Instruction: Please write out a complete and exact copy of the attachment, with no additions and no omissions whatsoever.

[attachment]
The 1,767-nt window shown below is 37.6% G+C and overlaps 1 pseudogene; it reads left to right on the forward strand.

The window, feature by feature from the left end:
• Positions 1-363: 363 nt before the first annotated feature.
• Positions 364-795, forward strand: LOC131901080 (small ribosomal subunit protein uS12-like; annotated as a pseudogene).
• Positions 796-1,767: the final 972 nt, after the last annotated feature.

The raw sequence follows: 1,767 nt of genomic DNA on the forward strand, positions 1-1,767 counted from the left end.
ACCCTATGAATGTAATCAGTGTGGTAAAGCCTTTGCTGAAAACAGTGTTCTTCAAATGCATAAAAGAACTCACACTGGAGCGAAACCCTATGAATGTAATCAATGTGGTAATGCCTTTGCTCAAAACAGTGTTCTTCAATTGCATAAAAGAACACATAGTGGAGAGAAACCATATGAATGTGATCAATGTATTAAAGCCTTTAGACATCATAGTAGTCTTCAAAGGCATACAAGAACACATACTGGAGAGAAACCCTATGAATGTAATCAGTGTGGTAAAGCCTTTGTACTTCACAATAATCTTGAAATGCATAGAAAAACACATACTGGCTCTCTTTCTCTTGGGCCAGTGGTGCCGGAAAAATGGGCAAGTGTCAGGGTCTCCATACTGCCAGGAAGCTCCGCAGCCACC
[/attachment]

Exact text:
The 1,767-nt window shown below is 37.6% G+C and overlaps 1 pseudogene; it reads left to right on the forward strand.

The window, feature by feature from the left end:
• Positions 1-363: 363 nt before the first annotated feature.
• Positions 364-795, forward strand: LOC131901080 (small ribosomal subunit protein uS12-like; annotated as a pseudogene).
• Positions 796-1,767: the final 972 nt, after the last annotated feature.

The raw sequence follows: 1,767 nt of genomic DNA on the forward strand, positions 1-1,767 counted from the left end.
ACCCTATGAATGTAATCAGTGTGGTAAAGCCTTTGCTGAAAACAGTGTTCTTCAAATGCATAAAAGAACTCACACTGGAGCGAAACCCTATGAATGTAATCAATGTGGTAATGCCTTTGCTCAAAACAGTGTTCTTCAATTGCATAAAAGAACACATAGTGGAGAGAAACCATATGAATGTGATCAATGTATTAAAGCCTTTAGACATCATAGTAGTCTTCAAAGGCATACAAGAACACATACTGGAGAGAAACCCTATGAATGTAATCAGTGTGGTAAAGCCTTTGTACTTCACAATAATCTTGAAATGCATAGAAAAACACATACTGGCTCTCTTTCTCTTGGGCCAGTGGTGCCGGAAAAATGGGCAAGTGTCAGGGTCTCCATACTGCCAGGAAGCTCCGCAGCCACC